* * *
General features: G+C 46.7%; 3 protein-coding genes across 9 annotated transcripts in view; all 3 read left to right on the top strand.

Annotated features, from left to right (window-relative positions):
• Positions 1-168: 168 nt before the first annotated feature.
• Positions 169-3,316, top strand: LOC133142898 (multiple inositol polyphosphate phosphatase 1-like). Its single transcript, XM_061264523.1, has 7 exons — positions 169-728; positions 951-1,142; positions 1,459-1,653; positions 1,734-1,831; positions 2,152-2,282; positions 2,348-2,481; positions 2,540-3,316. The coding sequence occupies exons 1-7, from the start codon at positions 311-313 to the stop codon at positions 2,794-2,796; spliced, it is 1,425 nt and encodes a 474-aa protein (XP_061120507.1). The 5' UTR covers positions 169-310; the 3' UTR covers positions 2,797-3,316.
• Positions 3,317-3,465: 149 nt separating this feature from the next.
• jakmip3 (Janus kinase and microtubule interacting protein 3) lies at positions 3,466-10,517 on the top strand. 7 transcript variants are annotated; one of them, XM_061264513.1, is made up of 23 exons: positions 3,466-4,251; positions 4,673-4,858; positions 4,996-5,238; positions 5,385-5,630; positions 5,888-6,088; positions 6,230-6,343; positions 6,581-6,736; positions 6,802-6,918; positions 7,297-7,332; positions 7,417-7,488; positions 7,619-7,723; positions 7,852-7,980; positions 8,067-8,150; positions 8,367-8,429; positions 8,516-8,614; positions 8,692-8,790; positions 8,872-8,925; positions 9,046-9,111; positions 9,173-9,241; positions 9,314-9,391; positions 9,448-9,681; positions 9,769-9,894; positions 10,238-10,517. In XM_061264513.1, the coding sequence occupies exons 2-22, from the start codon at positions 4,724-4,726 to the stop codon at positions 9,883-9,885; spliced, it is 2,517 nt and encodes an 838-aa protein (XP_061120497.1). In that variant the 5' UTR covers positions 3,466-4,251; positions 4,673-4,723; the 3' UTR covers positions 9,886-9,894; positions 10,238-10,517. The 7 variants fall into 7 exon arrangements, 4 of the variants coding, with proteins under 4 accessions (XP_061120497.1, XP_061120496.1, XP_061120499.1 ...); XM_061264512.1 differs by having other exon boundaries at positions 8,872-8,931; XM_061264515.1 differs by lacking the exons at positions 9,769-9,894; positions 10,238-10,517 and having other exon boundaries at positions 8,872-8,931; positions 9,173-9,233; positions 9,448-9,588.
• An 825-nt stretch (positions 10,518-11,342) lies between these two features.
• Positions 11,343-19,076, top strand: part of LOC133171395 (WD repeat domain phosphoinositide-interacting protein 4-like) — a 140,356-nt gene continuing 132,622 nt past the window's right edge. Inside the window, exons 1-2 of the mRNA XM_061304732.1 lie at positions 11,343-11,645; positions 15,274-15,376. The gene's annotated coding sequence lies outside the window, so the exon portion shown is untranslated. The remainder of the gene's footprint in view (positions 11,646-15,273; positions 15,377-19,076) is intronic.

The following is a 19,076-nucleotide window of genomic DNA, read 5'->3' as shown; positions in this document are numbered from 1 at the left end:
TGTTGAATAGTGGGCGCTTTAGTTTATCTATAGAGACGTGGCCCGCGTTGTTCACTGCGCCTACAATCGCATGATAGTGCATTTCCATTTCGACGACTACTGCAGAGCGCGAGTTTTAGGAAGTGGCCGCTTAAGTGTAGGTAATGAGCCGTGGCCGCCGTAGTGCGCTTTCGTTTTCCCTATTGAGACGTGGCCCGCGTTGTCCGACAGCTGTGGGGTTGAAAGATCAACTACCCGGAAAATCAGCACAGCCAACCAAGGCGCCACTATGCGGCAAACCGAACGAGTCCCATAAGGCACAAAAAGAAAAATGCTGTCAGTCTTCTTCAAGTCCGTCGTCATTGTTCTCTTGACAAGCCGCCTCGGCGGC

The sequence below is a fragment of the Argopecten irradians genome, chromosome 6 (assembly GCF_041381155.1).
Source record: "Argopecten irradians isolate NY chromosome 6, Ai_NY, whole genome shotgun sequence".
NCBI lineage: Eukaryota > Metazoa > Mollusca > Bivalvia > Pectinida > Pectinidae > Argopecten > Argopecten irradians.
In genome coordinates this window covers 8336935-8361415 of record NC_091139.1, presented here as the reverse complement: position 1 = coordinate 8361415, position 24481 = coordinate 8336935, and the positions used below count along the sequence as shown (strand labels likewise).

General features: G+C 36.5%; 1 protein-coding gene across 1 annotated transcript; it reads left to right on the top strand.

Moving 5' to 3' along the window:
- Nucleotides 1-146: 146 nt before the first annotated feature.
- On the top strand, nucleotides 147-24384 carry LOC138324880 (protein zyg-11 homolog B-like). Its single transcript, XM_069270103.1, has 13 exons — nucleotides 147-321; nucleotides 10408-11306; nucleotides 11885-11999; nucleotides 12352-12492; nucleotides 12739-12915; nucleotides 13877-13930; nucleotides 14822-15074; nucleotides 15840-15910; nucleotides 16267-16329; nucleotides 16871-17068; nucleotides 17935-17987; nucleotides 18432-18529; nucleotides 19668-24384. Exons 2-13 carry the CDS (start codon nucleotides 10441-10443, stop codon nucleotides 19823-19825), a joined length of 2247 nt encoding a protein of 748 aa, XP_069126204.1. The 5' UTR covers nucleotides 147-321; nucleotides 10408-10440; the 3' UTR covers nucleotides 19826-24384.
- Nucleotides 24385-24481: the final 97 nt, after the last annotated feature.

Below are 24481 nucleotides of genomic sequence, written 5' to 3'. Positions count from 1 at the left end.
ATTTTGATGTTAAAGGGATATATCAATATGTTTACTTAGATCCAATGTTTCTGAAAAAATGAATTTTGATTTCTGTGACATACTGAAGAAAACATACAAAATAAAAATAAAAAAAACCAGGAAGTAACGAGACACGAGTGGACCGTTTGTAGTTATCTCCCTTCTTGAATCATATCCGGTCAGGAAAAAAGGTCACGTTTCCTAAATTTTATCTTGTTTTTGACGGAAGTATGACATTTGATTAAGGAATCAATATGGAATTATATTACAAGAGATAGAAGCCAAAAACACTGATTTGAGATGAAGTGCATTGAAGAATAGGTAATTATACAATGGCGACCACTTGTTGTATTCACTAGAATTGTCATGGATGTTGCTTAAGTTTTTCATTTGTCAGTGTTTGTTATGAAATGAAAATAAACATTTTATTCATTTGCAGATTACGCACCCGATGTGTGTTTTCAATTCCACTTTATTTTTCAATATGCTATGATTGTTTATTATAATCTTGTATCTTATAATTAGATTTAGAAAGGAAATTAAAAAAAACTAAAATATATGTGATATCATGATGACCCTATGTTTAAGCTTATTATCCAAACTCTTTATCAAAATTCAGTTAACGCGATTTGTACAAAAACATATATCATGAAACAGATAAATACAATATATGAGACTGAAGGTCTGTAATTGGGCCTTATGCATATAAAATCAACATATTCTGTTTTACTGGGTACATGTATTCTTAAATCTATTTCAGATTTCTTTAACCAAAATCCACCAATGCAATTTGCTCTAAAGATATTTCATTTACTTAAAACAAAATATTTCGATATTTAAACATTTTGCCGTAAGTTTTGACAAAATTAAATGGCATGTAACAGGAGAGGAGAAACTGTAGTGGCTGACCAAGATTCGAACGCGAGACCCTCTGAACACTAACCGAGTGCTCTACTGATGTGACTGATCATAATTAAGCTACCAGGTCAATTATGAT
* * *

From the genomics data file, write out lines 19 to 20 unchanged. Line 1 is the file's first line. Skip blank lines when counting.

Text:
- Nucleotides 24385-24481: the final 97 nt, after the last annotated feature.

Below are 24481 nucleotides of genomic sequence, written 5' to 3'. Positions count from 1 at the left end.